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Unfamiliar with Wordstar? Exactly my point.
Wordstar ruled the word processor market in the early personal computer market. They weren't just the leader, they were everywhere. The UI was stupid and clunky, but people got used to it. When people in a business setting got a new personal computer, the package they got was: IBM PC (or equivalent); DOS (from IBM, Microsoft or Digital Research), Lotus 1-2-3, a Herculese graphics card, an Epson printer, and Wordstar. Interesting list. How many of those companies are still relevant in the personal computer market?
Wordstar decided to dump their product and move on to new technology: Wordstar 2000. This was not an evolution. New UI. New, incompatible file formats. And get this -- it's really better if you just get a whole new, more powerful computer to run this software.
Microsoft, unlike Wordstar, will survive, but they have thoroughly fucked themselves. Windows 8.1 is the Wordstar 2000 of the twenty-teens.
Adding: "Well, if I got to switch to something unfamiliar and incompatible anyway, what are the other alternatives?" That's the essense of the self-destruction of this sort of move.
Google dumps Motorola phone unit for about $3B. They previously dumped the Cable TV unit for $2.35B. They paid $13B. So they got a stack of patents for almost $8B. I still remember talking to a key guy involved in Mot's ill-fated tablet. "Oh, video really isn't important." I can't say I'm shocked that Google wanted out.
iPad, iPhone trix
Spotify is free for all mobile devices now. Rock (or jazz) -on. Was just listening to Latin bird. Charlie Parker and machido. HOT!
Happy Birthday Internet! You don't look a day older than 13.
Tesla snags apple vp
Worried about being tracked by your electronic toll pass? Well worry no more. They don't need that shite.
Choosy mothers choose gif.
Looks like a replay of the WM9 vs. H.264 battle is shaping up with a battle of VP9 vs. H.265.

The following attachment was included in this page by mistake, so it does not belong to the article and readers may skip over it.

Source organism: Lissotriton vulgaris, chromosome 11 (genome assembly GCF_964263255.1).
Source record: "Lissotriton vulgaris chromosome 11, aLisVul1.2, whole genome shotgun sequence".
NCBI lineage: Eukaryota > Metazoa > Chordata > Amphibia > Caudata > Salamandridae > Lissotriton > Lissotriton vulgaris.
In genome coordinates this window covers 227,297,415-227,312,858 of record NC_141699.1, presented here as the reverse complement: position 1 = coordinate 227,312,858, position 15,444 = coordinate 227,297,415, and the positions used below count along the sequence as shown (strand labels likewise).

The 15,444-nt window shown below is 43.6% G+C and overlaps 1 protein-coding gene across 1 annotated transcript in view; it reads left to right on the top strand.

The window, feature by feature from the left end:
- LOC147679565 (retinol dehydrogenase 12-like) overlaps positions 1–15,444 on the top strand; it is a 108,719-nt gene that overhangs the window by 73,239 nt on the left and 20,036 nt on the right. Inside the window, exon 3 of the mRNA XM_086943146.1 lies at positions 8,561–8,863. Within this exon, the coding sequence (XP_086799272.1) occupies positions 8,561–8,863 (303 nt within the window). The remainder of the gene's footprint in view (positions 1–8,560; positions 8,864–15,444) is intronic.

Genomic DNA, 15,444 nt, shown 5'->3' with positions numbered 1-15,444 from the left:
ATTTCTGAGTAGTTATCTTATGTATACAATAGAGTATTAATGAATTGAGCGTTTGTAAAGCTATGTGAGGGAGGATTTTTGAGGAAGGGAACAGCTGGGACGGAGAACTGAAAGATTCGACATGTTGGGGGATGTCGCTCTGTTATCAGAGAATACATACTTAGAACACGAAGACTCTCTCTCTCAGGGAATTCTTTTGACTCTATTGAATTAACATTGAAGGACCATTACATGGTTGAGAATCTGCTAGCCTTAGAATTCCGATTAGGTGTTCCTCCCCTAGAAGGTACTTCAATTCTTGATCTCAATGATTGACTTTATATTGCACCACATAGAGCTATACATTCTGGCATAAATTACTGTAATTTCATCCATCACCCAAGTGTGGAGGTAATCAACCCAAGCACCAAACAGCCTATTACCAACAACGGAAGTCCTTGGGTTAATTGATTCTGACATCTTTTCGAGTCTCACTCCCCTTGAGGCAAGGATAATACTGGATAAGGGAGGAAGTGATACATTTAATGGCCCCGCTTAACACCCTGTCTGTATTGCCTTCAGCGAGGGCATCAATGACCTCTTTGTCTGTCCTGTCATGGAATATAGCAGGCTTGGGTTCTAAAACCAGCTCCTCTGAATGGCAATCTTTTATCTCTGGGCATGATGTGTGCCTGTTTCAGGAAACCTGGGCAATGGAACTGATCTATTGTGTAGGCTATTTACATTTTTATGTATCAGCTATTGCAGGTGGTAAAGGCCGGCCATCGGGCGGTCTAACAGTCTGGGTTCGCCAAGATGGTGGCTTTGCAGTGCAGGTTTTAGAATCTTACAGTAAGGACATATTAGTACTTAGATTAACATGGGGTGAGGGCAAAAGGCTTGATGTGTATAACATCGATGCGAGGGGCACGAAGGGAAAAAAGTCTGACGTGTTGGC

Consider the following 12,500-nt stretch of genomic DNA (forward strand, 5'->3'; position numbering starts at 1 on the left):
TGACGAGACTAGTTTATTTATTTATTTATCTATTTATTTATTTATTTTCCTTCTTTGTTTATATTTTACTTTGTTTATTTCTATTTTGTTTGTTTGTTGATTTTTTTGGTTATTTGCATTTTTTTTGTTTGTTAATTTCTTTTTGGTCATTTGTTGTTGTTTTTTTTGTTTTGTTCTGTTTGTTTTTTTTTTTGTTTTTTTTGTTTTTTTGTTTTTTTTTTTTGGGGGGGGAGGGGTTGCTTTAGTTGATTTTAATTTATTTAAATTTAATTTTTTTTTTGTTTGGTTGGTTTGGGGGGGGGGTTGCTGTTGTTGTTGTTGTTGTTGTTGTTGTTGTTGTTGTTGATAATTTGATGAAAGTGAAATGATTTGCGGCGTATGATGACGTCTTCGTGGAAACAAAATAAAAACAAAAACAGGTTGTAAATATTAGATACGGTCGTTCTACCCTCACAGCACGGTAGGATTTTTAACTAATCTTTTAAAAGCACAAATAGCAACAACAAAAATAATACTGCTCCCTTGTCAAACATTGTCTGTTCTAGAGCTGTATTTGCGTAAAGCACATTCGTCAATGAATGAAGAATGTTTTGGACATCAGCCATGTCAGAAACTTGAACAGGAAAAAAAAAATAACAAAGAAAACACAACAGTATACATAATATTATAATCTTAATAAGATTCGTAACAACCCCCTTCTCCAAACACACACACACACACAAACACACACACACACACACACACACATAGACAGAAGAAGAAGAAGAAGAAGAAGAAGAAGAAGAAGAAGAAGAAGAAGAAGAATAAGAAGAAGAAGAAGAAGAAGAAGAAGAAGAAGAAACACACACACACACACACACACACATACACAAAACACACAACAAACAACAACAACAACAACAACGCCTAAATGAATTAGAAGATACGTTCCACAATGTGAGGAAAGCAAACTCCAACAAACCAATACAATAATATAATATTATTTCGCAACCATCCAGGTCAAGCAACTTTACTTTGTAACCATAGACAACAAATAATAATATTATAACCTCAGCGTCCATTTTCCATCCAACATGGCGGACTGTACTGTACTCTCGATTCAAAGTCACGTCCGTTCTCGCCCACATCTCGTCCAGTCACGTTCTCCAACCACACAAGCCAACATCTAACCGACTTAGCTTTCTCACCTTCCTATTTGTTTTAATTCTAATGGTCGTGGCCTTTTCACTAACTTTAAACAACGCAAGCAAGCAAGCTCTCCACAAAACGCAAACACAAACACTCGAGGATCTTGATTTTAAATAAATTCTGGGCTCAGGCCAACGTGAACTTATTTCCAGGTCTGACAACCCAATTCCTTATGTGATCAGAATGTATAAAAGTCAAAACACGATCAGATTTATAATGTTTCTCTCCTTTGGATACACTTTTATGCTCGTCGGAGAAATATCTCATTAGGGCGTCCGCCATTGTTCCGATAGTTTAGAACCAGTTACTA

Ultra HD -- Don't know if this will happen. We may have reached the pinnacle of consumer video with HD and BluRay. That's not to say that improvements can't be made. For example, There will probably never be a mass market audio format better than the ancient CD, even though niche formats exist.
I have an EVDO device built in to one of my laptops. It's from circa 2007. I've been trying to do stuff with the EVDO service lately, and it sucks very badly. Unreliable 150 kbps, if you can believe. So I want to upgrade to the modern era, and get a wifi data gizmo. Verizon won't upgrade me unless I also change the plan on my phone. Even if I pay full retail for the wifi gizmo. The phone has unlimited data. I like that. Although I don't use much data, I like the idea of having the plan. In heavy usage, I'm in the tens of megabytes per day, hundreds of megabytes per month. The cheapest plans are 1 GB per month. Also the overages are sensible now. $15/GB from Verizon. AT&T is at $10/GB. The data plan on my EVDO device has a 10 GB allowance, but the cost explodes on overages. (Yes, I've gone over 10 GB, during a period of heavy downloading, and back when I could get 2-4 Mbps on EVDO.)
So, do I bite the bullet and wipe out my unlimited data on the phone? Or do I cancel the EVDO device (assuming I can do so without screwing up the phone's plan), and get a wifi device from AT&T. (With Verizon, even if I try to add a new device to my account, it wants to revisit the contract on ALL devices on my account.) (Also, anyone other than Verizon and AT&T does not have adequate coverage.)
Isn't it cute when one monopoly sues another monopoly over who is more anti-consumer? It would be nice to see the a la carte model win. But if Cablevision can pick and chose what channels it buys, will it pass that option down to its customers?